By Gabriel Ingubu & Savai F. SabwaTwiter: GabrieIngubu; @sfsavai
A statistical National Economic Survey report by the Central Bank of Kenya indicates that the small scale business sector constitute 98% of all businesses in Kenya. The report adds that the sector creates 30% of jobs annually. This has an overall impact of 3% to the G.D.P of Kenya.
A further interrogation of the report reveals that the small scale sector commands an important fraction of the economy that is driven by grocery sellers, who are locally referred to as mama mboga. This is a name given to women who operates make shift stalls either by the roadside or in open market centers commonly referred to as ‘kibanda’.
In the semi-rural Kenya, grocery business normally starts in the evening hours and picks up to the wee hours of the evening. This is to cater for those customers that would not have had time to buy items during the day because of their otherwise busy schedules. This is in addition to the reason that most Kenyans prefer sleeping on heavy meals (which is mostly Ugali) and so vegetables are accompaniment.
Small scale business in Bungoma County
Bungoma County, is approximately 400 kilometers west of Nairobi city and is among e counties that greatly benefit from the kibanda business. According to the 2009 national census, Bungoma has a favourable climate for agriculture and a big consumer population of about 1.5 million. The big consumer population in the county is the reason why towns and shopping centers across Bungoma to be busy until late hours.
Mama Mboga and their Kibanda business are greatly disadvantaged by darkness even though the county government has made an effort to install a few flood lights and street lights in select areas for security purposes: where you will find concentration of Kibanda business clustered around to take advantage of the light and sell their wares at night.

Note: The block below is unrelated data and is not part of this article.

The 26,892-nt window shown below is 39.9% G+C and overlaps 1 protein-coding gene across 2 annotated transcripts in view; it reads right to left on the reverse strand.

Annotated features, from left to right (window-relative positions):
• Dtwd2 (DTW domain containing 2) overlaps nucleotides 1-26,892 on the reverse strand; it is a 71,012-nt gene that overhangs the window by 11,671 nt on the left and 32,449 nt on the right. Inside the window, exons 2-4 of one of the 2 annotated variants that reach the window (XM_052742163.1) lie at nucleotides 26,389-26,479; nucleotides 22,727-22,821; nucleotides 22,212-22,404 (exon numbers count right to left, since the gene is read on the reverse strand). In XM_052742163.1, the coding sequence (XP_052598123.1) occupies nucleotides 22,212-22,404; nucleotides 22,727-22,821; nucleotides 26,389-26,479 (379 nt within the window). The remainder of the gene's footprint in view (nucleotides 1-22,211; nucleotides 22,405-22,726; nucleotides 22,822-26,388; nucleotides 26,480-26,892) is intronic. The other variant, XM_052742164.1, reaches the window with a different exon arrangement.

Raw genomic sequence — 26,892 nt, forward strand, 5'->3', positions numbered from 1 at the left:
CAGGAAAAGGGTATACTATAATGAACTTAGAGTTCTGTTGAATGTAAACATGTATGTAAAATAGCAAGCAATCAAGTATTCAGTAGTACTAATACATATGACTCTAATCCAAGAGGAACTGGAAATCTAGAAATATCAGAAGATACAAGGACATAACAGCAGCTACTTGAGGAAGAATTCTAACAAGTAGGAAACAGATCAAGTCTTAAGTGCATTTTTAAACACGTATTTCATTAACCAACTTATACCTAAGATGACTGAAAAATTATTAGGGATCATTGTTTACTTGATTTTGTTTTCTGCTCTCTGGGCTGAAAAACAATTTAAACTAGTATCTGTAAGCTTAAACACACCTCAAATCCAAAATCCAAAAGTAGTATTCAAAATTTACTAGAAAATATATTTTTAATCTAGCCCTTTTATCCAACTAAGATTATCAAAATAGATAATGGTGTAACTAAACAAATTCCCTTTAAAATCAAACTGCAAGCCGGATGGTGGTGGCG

During our visit to various stalls on different markets across the county with an objective of finding out from common mwananchi the significance of Photo Voltaic (PV) solar to their business; Mama Mboga and other Kibanda operators attested to the benefits of using solar lamps to their business. We find out that the peak hours of the makeshift stalls begins from around 1700hrs to as 2200hrs.
On our investigation, we come across Nancy Amoding’ a Mama Mboga who operates her kibanda along the Kanduyi-Bungoma road, who confirms that by using solar lamps to light up her kibanda; her earnings have tremendously increased. Ms Nancy points out that on a good day, she nets about Kshs.2000 (20 USD). The trader attributes this increase to the boom in business as a result of customers who flock her kibanda from rush hours of the evening from work.
“Before, I relied on candles for lighting, even though they never used to produce enough light. Besides, it could not withstand windy weather, so I would close my business at around 7pm”. Said Nancy Amoding’.
From her narration, Nancy said that if she had to stay past 1900hrs at her Kibanda, she needed to have eight candles a day for lighting her kibanda and her storage area. These two, she says that costed her KSH80, thus reducing her profit margins. Nancy also laments that the candles emitted dime light and which was also smoky.